Is the 'Waco' Miniseries Historically Accurate? Yes and No.
Ever since the Paramount Network miniseries Waco started to stream on Netflix in mid-April, people have been flocking towards the show, quickly pushing it into the streamer’s top 10. With its insane true story of a 51-day standoff between the Branch Davidians and the FBI/ATF leading up to a tragic fire that killed 76 people, including religious cult leader David Koresh, viewers have been left wondering just how close the series mirrors the true-life events that have been widely disputed since the catastrophe occurred in 1993.
While most of the miniseries does depict an accurate telling of what actually happened in the early 1990s, there are some historical inaccuracies that the show fails to mention, potentially leading confusion amongst viewers.
Koresh was not the one to start the Branch Davidians.
Although the series makes it seem like Koresh (portrayed by Taylor Kitsch) was the one to create the religious cult and bring believers of the offshoot of the Seventh Day Adventists to the Mount Carmel compound, that’s not actually the case. The movement was actually started by Victor Houteff in 1930, who believed that Jesus wasn’t the messiah mentioned in the Book of Isaiah, but another man who would arrive in the future. He also believed that the Branch Davidians would be the ones to bring the “Davidic Kingdom” (essentially a repeat off the empire started by King David in the Bible) during times of the apocalypse, an essential part of Houteff’s teachings.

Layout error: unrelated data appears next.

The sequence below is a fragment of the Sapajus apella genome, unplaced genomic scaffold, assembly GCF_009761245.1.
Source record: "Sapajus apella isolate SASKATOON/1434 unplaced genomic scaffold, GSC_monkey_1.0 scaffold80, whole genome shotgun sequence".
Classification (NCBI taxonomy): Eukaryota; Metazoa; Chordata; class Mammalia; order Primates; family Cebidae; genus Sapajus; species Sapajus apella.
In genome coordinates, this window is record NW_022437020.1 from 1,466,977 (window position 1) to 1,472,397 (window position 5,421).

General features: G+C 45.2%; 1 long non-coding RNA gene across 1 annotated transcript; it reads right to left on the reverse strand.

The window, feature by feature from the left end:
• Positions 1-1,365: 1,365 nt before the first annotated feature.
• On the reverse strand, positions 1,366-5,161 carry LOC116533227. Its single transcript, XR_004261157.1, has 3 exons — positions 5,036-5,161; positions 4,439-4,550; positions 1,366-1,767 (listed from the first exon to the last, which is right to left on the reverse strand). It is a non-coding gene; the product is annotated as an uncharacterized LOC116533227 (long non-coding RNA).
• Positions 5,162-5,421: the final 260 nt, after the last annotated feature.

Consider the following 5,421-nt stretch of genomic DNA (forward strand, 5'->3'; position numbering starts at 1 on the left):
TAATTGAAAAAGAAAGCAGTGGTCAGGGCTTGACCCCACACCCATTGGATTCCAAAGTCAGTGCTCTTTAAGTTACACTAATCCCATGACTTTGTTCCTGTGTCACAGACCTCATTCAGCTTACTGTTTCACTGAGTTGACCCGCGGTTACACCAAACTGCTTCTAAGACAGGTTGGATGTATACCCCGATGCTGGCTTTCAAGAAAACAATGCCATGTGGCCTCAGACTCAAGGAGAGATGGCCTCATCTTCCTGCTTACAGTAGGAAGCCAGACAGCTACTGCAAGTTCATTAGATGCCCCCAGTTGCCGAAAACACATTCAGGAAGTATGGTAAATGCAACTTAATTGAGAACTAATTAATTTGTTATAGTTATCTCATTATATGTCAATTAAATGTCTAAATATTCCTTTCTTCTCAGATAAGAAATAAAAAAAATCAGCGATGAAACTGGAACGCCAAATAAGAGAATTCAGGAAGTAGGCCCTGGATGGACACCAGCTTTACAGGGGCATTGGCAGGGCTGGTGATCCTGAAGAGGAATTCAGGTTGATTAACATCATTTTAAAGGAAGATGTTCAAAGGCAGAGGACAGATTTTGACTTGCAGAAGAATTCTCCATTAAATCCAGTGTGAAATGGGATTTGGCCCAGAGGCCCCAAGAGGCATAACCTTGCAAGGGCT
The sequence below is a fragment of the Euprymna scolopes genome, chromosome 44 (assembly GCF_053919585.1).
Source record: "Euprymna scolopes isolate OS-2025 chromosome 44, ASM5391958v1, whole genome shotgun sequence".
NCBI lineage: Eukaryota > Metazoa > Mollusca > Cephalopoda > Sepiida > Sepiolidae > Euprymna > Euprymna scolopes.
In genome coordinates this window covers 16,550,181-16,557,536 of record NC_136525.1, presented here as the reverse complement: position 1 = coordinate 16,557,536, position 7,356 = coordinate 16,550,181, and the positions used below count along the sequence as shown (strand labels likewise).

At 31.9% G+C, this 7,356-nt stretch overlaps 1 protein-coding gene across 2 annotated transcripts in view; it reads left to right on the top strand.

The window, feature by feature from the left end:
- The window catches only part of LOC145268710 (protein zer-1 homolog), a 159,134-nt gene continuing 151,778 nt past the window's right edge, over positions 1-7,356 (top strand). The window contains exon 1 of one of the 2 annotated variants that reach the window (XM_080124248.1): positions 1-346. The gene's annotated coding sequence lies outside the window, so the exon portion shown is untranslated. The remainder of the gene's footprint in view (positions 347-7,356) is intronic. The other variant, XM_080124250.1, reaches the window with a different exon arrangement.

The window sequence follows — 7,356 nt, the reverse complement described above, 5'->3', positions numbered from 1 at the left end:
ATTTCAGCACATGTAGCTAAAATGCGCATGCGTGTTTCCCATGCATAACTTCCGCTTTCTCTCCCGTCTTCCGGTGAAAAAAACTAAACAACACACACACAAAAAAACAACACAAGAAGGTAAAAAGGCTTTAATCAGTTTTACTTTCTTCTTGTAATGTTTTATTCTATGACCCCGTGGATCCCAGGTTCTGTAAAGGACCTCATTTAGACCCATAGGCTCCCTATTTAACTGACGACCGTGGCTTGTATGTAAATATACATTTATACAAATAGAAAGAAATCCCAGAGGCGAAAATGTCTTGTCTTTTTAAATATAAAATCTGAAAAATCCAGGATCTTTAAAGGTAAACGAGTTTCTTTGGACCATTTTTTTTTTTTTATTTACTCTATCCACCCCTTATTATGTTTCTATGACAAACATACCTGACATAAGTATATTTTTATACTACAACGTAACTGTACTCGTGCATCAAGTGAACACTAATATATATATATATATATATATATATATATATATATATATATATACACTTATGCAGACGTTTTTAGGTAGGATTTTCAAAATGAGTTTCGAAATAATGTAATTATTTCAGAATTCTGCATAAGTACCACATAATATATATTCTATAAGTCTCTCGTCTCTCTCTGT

Koresh joined the community in the early 1980s as a young man in his early twenties, and eventually took leadership of the religious sect in 1990, after the group’s previous leader was imprisoned on murder charges.
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Gary Noesner was only involved with the siege for the first 25 days.
The series depicts Gary Noesner (portrayed by Michael Shannon), the FBI hostage negotiator between David Koresh/Branch Davidians and the FBI/ATF, as being involved throughout the entire siege. It turns out that wasn’t the case. In a 2018 profile with Time, Noesner pointed out that he was only involved in the first 25 days of the standoff, eventually being removed from the case after other FBI agents thought he would be an “impediment to those who wanted to take a more aggressive role.” He did say that on the final day of the siege, the FBI called him into the bureau’s headquarters to watch the fire through the monitors, angering him to the point where he walked out.
Remnants of the Mount Carmel compound still exist today.
The miniseries ends with the FBI/ATF setting the Mount Carmel compound ablaze, tragically killing the majority of those living on the grounds. It turns out that wasn’t the last of the area for the Branch Davidians, as there are around a dozen or so parishioners still living on the land today. In a 2018 interview with the Dallas Observer, David Thibodeau said that he visits Waco from time to time, and whenever he’s there, he visits two of his fellow survivors on the Mount Carmel Compound.
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